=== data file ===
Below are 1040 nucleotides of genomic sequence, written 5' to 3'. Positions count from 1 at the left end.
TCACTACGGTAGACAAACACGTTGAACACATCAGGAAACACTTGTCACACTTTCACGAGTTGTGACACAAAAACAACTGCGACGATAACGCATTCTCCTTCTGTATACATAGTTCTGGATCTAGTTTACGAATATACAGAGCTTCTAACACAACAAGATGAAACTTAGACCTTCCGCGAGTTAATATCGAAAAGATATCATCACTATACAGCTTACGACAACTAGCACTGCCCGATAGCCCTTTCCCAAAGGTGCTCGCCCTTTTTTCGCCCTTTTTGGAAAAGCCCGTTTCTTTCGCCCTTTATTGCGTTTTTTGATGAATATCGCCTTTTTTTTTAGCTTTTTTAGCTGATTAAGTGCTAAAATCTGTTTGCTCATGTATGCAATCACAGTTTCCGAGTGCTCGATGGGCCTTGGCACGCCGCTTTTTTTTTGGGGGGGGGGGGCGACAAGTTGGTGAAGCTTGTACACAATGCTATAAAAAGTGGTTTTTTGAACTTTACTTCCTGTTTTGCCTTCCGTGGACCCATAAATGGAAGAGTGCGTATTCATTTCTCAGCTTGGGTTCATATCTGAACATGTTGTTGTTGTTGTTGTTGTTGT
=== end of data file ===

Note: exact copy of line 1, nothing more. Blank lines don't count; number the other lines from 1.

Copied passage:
Below are 1040 nucleotides of genomic sequence, written 5' to 3'. Positions count from 1 at the left end.